Cold, dark and full of spice. No, that is not a summation of The Imbible: A Spirited History of Drinking. Rather, those are the qualities of a Rusty Ale, a cocktail made with Drambuie and beer. Audience members, over the age of 21, are treated to a healthy 8-ounce glassful of the tasty quaff as they enter the Celebration of Whimsy theater down on Clinton Street, amid the happy clatter of ice being scooped. Additionally, over the course of this 90 minute lecture cum barbershop quartet, they are also served a gin and tonic, and a Drambuie Old Fashioned with Angostura bitters. (Drambuie, as one might discern from this generous product placement, is the sponsor of the show, its logo emblazoned on the plastic glass, but mercifully downplayed on stage.) You gotta have a gimmick, and if that gimmick involves loosening up a crowd with a few potent potables, then so be it. In Manhattan, three drinks for an $18 ticket is fair enough. But when they come served with four-part harmonies, the scientific exploration of distillation, and an homage to Gloria Gaynor, the resulting deal is one of the best bets for a fun and fact-filled outing at this year’s New York International Fringe Festival.
The show itself is a warm, light and often charming concoction. Tracing the story of drink from Noah’s vineyards up to today’s cocktail culture renaissance, The Bartender (Anthony Caporale) interacts with the audience like a college professor gone rogue, calling out for answers (“What is the boiling point of water?”), and rewarding his students with both praise and booze. Quite a bit of information actually is passed on between rounds, from what should have been obvious, but was not (that “toxic” is enrooted in “intoxication” for a reason), to the history of how gin came to meet tonic in British colonial India, where luckily there was no shortage of limes, to the lasting effects that Prohibition has had on our taste for drink (An Old Fashioned, it turns out, is not only sweet, but also sentimental.).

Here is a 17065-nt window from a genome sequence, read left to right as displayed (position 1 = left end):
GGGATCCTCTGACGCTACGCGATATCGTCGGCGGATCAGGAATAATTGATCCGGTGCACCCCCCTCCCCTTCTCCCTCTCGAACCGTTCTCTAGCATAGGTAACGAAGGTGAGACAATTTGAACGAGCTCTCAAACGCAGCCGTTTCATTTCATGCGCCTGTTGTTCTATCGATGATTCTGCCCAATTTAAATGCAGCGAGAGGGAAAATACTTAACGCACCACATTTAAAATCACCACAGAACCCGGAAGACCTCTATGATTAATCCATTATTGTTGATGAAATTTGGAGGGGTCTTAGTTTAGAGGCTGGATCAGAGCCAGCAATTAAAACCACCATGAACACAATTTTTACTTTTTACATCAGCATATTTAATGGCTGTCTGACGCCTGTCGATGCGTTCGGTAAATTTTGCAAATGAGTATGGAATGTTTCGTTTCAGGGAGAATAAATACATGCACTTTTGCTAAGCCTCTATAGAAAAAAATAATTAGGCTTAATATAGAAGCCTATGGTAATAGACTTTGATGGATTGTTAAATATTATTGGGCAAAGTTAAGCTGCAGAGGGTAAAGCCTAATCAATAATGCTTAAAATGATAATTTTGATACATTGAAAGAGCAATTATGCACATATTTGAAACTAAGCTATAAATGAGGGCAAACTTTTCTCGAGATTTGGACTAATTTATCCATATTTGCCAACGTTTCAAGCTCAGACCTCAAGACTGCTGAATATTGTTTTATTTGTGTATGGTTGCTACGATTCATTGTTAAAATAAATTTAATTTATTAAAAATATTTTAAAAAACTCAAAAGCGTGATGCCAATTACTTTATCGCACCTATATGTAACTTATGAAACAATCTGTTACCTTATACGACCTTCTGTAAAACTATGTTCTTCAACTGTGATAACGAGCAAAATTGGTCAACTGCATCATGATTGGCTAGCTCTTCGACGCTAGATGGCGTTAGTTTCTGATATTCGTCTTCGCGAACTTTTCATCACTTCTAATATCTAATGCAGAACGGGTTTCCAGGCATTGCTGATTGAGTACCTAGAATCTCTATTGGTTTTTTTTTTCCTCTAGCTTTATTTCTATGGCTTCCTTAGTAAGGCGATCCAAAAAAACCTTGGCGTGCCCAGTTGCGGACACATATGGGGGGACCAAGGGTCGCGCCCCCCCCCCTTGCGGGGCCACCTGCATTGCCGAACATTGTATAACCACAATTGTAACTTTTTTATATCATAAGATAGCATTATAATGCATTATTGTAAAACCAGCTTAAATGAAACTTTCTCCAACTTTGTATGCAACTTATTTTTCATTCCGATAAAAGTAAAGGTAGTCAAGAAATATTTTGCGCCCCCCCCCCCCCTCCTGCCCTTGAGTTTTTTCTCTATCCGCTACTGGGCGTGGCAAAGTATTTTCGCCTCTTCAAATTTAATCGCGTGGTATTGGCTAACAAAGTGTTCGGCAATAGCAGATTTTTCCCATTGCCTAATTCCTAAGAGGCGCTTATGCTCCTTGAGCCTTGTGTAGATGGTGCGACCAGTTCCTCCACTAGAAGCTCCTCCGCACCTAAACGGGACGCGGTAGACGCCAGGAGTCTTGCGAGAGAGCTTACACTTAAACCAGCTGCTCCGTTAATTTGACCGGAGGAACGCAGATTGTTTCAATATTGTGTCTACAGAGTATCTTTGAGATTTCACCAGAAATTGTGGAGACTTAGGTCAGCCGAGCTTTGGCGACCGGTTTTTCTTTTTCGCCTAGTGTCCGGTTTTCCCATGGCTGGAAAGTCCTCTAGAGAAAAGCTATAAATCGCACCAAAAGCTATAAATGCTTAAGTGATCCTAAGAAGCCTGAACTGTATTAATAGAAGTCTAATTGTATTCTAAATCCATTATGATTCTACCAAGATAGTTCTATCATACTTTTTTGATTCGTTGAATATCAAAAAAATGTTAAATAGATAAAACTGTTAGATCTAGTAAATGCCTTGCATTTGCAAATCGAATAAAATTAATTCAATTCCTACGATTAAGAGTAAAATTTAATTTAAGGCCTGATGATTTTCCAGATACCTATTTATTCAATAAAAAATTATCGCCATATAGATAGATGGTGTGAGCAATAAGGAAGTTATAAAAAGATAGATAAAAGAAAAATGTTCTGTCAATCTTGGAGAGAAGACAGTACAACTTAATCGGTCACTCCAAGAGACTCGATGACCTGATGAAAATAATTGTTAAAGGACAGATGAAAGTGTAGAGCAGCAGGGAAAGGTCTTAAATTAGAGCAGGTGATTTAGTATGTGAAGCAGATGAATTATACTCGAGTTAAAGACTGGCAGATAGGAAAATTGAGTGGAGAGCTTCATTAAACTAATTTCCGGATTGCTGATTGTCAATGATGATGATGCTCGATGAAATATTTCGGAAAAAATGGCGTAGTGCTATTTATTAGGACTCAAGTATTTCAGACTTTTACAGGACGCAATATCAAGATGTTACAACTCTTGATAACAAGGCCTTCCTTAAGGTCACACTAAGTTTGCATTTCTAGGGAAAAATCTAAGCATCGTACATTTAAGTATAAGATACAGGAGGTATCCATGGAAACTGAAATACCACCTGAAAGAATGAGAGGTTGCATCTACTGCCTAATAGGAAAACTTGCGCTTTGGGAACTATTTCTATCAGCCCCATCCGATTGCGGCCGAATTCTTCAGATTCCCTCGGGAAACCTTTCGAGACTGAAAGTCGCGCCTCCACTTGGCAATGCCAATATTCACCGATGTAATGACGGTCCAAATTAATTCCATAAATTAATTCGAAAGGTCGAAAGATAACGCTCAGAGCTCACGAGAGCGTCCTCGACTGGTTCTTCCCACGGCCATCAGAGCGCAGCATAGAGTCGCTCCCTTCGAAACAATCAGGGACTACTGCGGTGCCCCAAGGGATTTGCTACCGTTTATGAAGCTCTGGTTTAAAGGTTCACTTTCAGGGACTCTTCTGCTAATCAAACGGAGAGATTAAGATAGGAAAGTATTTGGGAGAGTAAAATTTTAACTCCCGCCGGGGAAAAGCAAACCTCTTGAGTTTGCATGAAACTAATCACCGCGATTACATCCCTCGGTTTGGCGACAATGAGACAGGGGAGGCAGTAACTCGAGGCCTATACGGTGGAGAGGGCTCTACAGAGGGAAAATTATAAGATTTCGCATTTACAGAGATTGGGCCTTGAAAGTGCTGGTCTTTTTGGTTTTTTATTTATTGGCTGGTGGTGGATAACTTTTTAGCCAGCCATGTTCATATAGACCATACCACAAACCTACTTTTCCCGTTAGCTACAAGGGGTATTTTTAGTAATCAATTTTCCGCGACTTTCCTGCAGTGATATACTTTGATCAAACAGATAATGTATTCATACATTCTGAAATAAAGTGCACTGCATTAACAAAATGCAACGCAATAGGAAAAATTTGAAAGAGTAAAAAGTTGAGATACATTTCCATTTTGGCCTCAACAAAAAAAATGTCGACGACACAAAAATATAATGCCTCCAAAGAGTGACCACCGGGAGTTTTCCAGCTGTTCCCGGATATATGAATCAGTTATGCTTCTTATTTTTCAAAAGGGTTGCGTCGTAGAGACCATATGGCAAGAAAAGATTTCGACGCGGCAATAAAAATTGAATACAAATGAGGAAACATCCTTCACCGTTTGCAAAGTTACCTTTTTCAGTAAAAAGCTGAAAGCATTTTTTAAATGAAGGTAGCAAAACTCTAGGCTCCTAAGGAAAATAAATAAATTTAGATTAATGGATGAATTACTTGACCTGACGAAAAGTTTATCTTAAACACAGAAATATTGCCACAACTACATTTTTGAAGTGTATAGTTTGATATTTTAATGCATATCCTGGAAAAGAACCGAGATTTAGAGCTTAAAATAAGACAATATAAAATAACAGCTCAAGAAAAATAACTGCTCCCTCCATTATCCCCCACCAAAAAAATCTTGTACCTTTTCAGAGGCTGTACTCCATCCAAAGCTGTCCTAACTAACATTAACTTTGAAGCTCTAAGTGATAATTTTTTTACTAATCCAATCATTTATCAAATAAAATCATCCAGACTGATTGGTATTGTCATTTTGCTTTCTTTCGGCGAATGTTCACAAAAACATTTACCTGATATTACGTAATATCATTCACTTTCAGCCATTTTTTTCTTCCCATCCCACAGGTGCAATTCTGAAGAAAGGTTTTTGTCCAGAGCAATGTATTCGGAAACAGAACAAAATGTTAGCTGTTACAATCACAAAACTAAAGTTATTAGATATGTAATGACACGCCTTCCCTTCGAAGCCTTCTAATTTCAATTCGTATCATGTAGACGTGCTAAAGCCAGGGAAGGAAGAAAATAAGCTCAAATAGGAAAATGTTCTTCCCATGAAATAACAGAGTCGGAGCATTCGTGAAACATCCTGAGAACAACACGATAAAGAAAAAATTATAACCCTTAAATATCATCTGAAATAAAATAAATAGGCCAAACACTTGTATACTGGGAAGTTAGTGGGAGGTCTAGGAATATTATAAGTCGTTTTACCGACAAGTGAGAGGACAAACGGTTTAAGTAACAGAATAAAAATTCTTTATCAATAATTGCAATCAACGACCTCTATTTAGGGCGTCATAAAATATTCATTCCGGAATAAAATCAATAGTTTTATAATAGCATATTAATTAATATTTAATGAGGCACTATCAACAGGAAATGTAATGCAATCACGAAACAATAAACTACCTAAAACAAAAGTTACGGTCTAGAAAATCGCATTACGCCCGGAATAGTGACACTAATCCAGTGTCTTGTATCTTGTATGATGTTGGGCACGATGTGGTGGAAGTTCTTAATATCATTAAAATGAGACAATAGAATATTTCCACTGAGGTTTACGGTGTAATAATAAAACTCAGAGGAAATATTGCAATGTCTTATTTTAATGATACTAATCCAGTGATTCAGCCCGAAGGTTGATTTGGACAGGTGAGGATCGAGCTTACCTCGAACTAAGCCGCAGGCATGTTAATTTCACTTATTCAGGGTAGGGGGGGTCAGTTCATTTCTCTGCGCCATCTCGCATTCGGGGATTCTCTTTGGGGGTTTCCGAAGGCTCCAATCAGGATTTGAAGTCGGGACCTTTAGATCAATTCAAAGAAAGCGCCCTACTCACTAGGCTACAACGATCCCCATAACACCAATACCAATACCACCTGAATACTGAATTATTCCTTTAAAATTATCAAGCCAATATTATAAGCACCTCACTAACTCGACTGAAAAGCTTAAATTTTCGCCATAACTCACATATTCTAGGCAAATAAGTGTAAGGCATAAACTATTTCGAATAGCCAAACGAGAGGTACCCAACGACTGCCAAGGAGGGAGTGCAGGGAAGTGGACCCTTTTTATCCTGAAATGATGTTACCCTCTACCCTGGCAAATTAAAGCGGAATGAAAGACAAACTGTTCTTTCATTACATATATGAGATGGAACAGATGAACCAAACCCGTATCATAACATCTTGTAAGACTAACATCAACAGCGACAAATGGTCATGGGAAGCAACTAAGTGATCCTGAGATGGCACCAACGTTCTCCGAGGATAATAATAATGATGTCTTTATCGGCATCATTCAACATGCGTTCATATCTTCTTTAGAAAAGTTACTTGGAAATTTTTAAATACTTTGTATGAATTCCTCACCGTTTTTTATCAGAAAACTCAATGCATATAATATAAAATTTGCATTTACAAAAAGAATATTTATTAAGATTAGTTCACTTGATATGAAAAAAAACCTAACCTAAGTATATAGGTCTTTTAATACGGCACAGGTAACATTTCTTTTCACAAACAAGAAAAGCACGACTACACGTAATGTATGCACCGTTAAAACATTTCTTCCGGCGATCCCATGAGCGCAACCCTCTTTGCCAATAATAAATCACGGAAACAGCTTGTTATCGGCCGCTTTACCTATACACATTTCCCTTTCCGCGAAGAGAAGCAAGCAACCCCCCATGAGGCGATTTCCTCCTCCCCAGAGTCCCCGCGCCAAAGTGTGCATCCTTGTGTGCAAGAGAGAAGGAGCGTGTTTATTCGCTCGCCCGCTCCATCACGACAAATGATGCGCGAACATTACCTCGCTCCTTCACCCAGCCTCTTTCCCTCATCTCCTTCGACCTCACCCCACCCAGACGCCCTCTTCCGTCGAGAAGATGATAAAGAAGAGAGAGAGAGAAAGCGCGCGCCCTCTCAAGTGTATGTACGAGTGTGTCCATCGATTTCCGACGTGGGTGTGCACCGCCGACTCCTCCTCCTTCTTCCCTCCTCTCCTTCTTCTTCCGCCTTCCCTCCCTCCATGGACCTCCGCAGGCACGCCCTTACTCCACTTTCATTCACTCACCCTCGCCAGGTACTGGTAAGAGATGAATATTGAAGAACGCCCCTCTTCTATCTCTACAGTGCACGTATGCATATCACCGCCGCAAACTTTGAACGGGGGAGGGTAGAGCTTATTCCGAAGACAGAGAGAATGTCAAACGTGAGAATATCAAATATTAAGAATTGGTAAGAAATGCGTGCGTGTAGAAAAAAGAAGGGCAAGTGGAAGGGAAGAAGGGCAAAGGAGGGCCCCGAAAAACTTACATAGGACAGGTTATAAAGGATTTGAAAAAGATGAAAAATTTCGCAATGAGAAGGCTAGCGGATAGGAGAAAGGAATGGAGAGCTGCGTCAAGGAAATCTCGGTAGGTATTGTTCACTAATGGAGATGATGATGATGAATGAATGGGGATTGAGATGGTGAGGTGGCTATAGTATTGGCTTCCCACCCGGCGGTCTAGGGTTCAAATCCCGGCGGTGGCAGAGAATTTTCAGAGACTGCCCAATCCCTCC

Whenever there is the least threat of science bearing down too heavily on the festivities, The Bartender is joined by The Backwaiters, a Soprano, an Alto and a Bass (Nicole DiMattei, Ruthellen Cheney and Ariel Estrada, respectively), and the four break out into song. Admittedly, this device worked much better after the third drink than it did before the first. Still, all the voices were top shelf, whether crooning classics like Down by the Old Mill Stream, or forsaking Adeline to profess their love to yeast byproducts in a tune called Sweet Ethanol. The drink swilling audience, finding it difficult to clap while holding their cups, often resorted to gleeful whooping. And when the correlation between drunkenness and the need to sing and dance came into focus as the reason for Karaoke, a mirror ball kicked in to properly light a spirited rendition of I Will Survive.
A jovial master of ceremonies with a thing for Star Wars and Windows operating systems, Caporale’s acting resume is, at best, spare, but his experience with spirits more than compensates. He is currently the Director of Beverage Studies at New York’s Institute of Culinary Education, and his past credits include being Beverage Manager for Bobby Flay’s Mesa Grill and General Manager of Forty Eight Lounge in Rockefeller Plaza. Those who were not seeing double by the end of the evening could learn from the program that he also serves as the U.S Brand Ambassador for Drambuie. Craving a second Rusty Ale after an enjoyable night at the theater, I say mission accomplished, sir, and well served.
The Imbible: A Spirited History of Drinking – By Anthony Caporale; Directed by Nicole DiMattei.
WITH: Anthony Caporale, Ruthellen Cheney, Nicole DiMattei and Ariel Estrada.
Arranger and Musical Director, Josh Ehrlich; Stage Manager, Kelly McGrath, Beverage Manager, Kyle Garson; At the Celebration Of Whimsy, 21-A Clinton St, 917-972-9394, Remaining Performances – Saturday, August 16 at 5:15 pm, Wednesday, August 20 at 4:00 pm, Saturday, August 23 at 12:45 pm, http://www.fringenyc.org, Running Time: 1 hour 30 minutes.